The year 2018 saw a lot of atrocities being committed against members of the LGBTQ+ community. Some of these incidents need to be highlighted and read about before we go deeper into this topic. On May 29 (Delhi), a person wearing a transvestic by dressing as Goddess Kali was stabbed and murdered by a group of men. On May 26 (Hyderabad), a group of transgender women was attacked by a mob that believed they were a group of child kidnappers, a rumor that spread through a fake WhatsApp forward. This led to the death of one person, too. On May 28 (Mumbai), three trans women were beaten up brutally by MNS workers, who accused them of being involved in prostitution. Soon after, one of them committed suicide. On June 4 (Kerala), the High Court ordered a psychological and medical examination of a 25-year-old trans woman after her mother moved a petition saying her 'son' was brainwashed by a 'transgender gang', even when her child admitted that ‘he’ wanted to be identified as a woman and didn’t want to live with ‘her’ parents. On June 6, the Delhi police physically assaulted and verbally harassed a gay man. What was his crime? He was hugging a friend who happened to be a trans. On September 6, a girl from Odisha was tied to a tree and inhumanely beaten by some villagers after they found out that she was in a lesbian relationship.
Can you imagine how difficult it is for people to hide their identity and to deal with the atrocities thrown at them just because the society thinks they aren’t ‘normal’? Each day is a struggle for them. They mask their true selves just to be accepted by the society that will weigh them down, even when their sole intention is to be happy.
“Stop being homo!” you laughed,
When your friends hugged each other.
Filled with love for one another, they feared,
What would happen if they told the world, they were queer.
When you teased your friend for wearing pink,
A pair of earrings rusted in your brother’s trunk,
Because you made him think,
If revealing his true identity was a clunk.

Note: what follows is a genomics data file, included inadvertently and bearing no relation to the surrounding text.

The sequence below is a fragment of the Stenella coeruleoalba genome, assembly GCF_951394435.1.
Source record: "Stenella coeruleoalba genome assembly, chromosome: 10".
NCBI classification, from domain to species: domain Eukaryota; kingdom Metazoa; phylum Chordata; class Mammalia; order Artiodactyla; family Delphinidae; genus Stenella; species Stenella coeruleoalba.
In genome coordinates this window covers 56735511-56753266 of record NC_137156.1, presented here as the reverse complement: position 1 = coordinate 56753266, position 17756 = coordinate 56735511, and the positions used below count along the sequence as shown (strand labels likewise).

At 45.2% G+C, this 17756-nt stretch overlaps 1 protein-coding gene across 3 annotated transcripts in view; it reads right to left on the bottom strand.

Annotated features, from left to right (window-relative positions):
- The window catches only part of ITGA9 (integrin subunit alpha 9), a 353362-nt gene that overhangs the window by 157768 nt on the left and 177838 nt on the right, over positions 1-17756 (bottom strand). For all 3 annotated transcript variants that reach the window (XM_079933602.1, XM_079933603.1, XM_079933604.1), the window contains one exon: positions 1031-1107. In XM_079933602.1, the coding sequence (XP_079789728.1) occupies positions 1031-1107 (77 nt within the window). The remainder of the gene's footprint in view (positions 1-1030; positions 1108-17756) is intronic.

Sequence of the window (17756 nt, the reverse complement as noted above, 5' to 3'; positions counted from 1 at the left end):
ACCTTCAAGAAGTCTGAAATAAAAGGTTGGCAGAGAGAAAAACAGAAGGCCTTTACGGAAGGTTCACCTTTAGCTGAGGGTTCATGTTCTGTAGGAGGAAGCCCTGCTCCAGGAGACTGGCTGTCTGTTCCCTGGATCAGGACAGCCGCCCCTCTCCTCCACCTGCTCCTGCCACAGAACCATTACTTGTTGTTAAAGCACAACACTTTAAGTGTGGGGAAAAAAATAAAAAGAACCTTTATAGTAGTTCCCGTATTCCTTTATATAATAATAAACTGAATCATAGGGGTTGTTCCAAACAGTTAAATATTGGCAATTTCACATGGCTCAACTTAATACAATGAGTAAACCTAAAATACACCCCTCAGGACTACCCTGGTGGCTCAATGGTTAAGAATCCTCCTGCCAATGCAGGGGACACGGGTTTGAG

Those from the LGBTQ+ community, face so much stigma, discrimination, social injustice, homophobia, and family disapproval, just because they choose to be who they really are. On top of that, if they suffer from mental illness, especially in a country like India, they suffer from double stigma.
Those from the queer community are three times more likely to face mental health concerns including depression, suicidal tendencies as compared to people identified to be straight. As it is, people find it difficult to reach out for help and the stigma drives them farther away. While I agree that everyone goes through different experiences, but the commonality of these experiences is the immoral treatment and the prejudice they receive.
Our words have a great impact on people’s lives. So why not use them to support people who are striving only to be accepted for who they are? Why are we caging them behind bars of social ‘normality', when the way they identify themselves, should not be decided by us? Who are we to decide what is “right” and “wrong”? Who are we to make them feel ashamed of who they are?
Let people have pride in what they are. Not our genders, but the character that we build is what that is important. Let people show their true colours, fearlessly.
We can’t blame society every time because society is you and me, and together, WE can bring a change.
Nothing should stop you from reaching out for help! Don't hesitate to take a step towards your mental well-being. If you’re looking at talking to a professional, book your Initial Consultation with us on https://www.themoodspace.com/freeconsultation or write to us at firstname.lastname@example.org. Take a step towards bettering your mental wellbeing because you deserve it!
Written by - Mahika Solanki